Pope Francis has dispatched a group of exorcist priests, approved the organization's statutes, and recognized it under official canon law, according to a report.
The Vatican newspaper, L'Osservatore Romano, reported that the International Association of Exorcists has been recognized by the Vatican's Congregation for Clergy, according to the Huffington Post.
The move gives legal recognition to the practice of exorcism, which aims to drive out demons or evil spirits from people believed to be possessed and vulnerable to becoming the tool of the devil.
The rite entails a "confrontation" in addition to prayer, and once started, continues until it appears the person is freed of sin.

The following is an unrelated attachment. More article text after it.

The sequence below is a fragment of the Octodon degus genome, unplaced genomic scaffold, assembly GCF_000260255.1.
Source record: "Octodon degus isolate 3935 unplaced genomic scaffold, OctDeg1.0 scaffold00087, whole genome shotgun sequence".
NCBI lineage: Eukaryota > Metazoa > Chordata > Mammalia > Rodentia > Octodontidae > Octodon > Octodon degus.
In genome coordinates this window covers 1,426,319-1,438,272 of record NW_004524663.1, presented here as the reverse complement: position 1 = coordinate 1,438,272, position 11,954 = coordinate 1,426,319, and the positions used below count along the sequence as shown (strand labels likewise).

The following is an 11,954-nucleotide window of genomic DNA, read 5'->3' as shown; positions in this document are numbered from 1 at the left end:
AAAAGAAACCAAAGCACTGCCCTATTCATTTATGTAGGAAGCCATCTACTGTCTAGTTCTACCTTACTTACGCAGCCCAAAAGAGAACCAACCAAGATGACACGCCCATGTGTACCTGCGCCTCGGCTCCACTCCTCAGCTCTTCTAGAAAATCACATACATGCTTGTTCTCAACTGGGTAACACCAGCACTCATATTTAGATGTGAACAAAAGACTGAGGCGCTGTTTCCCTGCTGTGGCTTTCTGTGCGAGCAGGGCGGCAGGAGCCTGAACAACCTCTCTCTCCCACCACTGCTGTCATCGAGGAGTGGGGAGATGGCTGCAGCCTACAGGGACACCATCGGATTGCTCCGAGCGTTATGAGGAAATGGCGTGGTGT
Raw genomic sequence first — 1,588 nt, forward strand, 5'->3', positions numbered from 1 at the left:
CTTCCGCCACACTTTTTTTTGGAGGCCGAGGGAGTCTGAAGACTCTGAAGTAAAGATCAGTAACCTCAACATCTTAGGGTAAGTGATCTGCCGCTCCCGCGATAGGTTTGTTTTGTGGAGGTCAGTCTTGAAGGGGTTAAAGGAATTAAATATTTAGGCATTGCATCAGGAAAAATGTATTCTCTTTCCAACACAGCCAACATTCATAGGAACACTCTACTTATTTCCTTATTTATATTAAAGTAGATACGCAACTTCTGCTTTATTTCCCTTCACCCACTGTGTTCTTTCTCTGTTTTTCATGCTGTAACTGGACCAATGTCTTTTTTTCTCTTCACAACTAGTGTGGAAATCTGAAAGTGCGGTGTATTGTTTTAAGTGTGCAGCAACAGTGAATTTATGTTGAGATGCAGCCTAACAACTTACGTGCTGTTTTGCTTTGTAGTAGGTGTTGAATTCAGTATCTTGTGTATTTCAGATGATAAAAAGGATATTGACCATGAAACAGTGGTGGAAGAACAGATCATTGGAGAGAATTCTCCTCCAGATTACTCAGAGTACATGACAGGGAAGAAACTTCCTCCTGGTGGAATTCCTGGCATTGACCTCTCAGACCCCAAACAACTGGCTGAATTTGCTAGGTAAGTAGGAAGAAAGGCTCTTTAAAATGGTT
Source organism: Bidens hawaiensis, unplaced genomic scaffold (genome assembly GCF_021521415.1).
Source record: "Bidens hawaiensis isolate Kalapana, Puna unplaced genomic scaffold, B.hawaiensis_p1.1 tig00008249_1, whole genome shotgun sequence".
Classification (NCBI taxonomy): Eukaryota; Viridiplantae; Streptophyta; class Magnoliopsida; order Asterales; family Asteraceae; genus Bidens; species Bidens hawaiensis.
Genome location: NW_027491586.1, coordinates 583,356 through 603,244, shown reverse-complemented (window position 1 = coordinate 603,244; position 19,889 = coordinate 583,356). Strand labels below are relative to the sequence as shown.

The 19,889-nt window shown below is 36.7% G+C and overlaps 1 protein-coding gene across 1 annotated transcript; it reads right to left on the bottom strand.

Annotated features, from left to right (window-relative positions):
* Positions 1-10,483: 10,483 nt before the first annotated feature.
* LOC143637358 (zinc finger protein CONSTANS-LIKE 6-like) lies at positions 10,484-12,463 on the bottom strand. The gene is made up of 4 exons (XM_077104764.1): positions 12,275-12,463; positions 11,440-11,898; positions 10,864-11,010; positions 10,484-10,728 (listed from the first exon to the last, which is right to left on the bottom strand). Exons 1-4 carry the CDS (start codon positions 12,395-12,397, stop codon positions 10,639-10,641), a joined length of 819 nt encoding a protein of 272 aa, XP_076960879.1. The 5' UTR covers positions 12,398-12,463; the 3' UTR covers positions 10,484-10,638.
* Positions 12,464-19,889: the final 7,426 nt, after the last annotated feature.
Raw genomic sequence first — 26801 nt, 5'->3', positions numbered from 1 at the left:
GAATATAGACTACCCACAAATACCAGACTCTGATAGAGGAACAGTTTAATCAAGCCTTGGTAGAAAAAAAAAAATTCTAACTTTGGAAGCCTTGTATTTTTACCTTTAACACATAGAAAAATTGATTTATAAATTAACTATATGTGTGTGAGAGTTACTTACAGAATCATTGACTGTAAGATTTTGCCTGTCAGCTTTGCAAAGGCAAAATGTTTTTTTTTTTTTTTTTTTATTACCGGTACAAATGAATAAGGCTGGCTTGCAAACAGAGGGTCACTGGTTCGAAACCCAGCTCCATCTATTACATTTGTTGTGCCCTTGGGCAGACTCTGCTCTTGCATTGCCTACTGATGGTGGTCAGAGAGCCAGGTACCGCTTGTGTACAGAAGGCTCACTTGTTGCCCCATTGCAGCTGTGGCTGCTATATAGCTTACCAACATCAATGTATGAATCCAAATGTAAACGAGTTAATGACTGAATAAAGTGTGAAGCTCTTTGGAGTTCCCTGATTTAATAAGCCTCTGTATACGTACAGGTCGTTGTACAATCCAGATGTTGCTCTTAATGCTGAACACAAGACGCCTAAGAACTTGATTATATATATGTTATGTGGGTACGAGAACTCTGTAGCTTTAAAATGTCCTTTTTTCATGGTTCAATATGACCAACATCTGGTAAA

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It could take days, weeks, or months of constant prayer and exorcism, and not all rituals are successful the first time, the Gale Encyclopedia of the Unusual and Unexplained says, according to the Huffington Post.
"Exorcism is a form of charity that benefits those who suffer," said the head of the association, the Rev. Francesco Bamonte.
According to the Huffington Post, Rev. Bamonte told La Repubblica newspaper earlier this year, "Diabolical possessions are on the increase as a result of people subscribing to occultism. The few exorcists that we have in the dioceses are often not able to handle the enormous number of requests for help."
The group has roughly 250 priests that perform the ritual, the Post reported.
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